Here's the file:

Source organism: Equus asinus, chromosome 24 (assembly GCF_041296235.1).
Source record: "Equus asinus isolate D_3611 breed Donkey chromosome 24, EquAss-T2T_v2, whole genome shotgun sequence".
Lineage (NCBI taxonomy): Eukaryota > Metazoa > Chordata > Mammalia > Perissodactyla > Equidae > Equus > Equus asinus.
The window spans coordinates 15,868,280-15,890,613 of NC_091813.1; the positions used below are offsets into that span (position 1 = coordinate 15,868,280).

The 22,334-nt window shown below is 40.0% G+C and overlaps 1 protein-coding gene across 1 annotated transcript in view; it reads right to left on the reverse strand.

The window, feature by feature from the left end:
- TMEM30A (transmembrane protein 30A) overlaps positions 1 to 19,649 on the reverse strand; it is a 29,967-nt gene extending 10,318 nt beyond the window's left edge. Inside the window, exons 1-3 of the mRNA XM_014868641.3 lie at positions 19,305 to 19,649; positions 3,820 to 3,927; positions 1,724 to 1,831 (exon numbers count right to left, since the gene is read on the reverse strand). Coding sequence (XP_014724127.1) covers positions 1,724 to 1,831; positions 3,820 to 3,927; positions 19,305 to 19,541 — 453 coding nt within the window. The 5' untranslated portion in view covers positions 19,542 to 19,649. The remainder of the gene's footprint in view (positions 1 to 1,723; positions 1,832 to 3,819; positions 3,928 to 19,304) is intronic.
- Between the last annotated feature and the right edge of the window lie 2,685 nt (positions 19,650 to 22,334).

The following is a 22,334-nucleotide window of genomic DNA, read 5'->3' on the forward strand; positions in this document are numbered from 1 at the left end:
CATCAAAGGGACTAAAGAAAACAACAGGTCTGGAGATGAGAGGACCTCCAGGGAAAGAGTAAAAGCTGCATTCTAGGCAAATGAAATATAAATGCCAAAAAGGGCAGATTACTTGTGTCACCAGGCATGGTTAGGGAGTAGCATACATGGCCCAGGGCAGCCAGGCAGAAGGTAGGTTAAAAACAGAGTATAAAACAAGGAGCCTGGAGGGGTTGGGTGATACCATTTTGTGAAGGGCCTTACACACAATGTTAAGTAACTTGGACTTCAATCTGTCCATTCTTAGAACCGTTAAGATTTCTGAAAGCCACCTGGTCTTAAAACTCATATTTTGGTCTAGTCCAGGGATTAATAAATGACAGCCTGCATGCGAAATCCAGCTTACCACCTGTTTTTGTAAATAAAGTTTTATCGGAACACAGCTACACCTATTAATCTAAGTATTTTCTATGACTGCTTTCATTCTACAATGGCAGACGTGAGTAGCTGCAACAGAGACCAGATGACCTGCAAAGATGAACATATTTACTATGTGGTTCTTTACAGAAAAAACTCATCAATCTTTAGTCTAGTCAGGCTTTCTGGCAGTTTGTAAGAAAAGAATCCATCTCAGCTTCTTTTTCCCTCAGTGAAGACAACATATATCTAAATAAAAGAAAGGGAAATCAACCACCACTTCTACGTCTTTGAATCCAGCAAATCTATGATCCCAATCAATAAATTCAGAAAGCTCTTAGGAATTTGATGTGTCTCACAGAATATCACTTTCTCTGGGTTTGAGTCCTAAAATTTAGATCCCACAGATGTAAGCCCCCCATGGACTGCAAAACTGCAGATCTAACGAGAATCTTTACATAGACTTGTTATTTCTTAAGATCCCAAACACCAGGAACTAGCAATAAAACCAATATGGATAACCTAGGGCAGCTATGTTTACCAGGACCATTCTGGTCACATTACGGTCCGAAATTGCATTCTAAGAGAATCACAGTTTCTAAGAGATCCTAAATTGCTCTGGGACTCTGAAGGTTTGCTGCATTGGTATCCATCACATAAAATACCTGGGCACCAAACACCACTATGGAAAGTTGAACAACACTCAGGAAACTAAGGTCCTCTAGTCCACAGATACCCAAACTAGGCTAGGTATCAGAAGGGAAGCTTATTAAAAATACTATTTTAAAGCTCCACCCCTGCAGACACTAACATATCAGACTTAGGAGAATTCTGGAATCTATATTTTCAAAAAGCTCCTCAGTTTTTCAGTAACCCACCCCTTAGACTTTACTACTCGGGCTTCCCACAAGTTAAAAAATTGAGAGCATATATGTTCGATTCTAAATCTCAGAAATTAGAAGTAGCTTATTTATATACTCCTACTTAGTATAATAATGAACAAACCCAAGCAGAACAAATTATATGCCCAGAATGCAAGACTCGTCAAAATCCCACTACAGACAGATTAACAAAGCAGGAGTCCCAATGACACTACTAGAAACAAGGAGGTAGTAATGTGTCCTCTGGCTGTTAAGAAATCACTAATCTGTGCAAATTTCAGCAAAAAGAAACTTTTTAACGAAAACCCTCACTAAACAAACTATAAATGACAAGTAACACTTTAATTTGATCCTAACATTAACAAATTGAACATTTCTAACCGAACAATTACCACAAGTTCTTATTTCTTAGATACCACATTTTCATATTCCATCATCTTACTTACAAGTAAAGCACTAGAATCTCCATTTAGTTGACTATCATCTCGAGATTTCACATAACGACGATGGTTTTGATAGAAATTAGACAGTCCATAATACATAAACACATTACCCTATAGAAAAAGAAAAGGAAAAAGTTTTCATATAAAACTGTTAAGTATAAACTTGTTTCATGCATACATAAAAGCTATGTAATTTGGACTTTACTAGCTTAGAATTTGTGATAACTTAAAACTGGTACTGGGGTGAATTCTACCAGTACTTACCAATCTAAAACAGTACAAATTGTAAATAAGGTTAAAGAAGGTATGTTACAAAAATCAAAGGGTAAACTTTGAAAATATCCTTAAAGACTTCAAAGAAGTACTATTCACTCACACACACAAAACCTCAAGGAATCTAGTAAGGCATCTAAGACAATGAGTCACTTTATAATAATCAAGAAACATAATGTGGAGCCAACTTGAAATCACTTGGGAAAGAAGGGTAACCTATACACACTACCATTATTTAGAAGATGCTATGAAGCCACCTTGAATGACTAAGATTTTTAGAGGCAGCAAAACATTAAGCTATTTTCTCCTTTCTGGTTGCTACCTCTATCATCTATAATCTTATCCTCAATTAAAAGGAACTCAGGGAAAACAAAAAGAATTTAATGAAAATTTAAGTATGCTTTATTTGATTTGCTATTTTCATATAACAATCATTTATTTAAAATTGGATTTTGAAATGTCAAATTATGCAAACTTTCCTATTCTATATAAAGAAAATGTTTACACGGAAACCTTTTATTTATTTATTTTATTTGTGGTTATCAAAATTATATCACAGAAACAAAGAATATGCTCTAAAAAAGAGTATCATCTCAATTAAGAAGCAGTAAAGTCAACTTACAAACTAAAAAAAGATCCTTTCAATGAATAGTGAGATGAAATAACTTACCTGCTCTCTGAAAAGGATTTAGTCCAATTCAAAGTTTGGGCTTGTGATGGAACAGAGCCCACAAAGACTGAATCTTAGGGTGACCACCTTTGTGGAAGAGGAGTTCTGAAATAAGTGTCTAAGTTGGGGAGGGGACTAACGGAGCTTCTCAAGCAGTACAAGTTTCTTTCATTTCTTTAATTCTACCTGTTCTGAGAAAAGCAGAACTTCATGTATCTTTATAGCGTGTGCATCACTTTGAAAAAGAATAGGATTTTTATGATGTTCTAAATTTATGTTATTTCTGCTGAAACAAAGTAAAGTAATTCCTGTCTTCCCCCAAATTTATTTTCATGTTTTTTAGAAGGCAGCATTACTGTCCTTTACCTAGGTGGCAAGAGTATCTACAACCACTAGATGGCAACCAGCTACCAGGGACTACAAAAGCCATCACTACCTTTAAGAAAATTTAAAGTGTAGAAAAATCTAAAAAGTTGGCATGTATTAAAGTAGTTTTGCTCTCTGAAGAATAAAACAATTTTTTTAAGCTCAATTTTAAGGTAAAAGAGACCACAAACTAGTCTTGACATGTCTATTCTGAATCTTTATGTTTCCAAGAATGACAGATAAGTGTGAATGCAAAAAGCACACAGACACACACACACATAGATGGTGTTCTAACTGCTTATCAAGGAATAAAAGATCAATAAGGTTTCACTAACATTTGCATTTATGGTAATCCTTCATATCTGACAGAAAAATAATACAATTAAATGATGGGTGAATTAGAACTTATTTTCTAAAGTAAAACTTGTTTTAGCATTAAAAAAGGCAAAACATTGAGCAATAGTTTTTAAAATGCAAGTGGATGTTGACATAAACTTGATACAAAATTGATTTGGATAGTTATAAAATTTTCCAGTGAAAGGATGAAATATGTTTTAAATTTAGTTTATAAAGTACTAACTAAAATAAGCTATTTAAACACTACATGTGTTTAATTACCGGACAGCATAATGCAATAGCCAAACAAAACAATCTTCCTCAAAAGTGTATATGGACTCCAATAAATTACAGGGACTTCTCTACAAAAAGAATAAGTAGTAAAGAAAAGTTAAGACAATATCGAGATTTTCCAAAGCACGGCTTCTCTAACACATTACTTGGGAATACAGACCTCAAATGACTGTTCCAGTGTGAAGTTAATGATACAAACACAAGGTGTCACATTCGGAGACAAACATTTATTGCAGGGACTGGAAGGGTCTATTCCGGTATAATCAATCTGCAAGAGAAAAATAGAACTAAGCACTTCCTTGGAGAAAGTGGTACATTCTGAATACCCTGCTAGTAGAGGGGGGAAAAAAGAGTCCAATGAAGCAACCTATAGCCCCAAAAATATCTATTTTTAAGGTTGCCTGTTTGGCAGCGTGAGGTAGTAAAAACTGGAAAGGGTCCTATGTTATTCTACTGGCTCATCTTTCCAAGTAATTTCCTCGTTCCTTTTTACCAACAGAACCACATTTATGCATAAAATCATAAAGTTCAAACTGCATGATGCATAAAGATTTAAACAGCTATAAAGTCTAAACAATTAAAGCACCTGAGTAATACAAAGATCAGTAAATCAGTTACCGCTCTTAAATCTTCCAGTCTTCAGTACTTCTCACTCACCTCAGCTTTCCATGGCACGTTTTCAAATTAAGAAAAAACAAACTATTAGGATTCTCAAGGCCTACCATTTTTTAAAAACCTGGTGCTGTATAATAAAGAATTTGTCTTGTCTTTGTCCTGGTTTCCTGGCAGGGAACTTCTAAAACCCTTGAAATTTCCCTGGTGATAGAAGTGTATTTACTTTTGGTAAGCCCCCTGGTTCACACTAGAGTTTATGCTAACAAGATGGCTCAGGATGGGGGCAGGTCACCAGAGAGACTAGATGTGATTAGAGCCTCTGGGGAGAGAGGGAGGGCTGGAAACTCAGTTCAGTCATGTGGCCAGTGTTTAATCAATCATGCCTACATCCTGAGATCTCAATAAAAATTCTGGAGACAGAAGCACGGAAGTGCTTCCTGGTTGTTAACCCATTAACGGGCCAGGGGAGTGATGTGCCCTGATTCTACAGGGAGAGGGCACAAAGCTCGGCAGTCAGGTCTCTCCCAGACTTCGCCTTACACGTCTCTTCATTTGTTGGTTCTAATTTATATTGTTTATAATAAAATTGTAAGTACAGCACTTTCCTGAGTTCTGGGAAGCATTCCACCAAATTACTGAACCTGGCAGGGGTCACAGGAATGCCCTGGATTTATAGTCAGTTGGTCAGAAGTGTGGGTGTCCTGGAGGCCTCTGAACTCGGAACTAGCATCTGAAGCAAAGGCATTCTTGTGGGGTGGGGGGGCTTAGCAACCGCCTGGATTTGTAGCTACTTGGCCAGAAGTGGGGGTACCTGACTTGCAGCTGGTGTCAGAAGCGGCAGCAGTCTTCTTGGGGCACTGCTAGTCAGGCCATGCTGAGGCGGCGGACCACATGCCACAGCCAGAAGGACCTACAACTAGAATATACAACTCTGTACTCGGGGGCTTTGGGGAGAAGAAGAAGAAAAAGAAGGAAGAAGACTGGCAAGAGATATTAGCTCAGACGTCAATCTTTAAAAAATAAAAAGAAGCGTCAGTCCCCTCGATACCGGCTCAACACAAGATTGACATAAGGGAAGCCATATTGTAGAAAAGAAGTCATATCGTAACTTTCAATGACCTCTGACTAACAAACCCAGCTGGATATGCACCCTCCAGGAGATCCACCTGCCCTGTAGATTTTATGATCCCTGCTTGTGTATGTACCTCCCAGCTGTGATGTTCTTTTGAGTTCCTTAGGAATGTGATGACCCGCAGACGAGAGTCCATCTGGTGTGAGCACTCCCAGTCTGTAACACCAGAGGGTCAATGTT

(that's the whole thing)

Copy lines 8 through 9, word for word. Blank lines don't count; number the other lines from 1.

- Between the last annotated feature and the right edge of the window lie 2,685 nt (positions 19,650 to 22,334).

The following is a 22,334-nucleotide window of genomic DNA, read 5'->3' on the forward strand; positions in this document are numbered from 1 at the left end: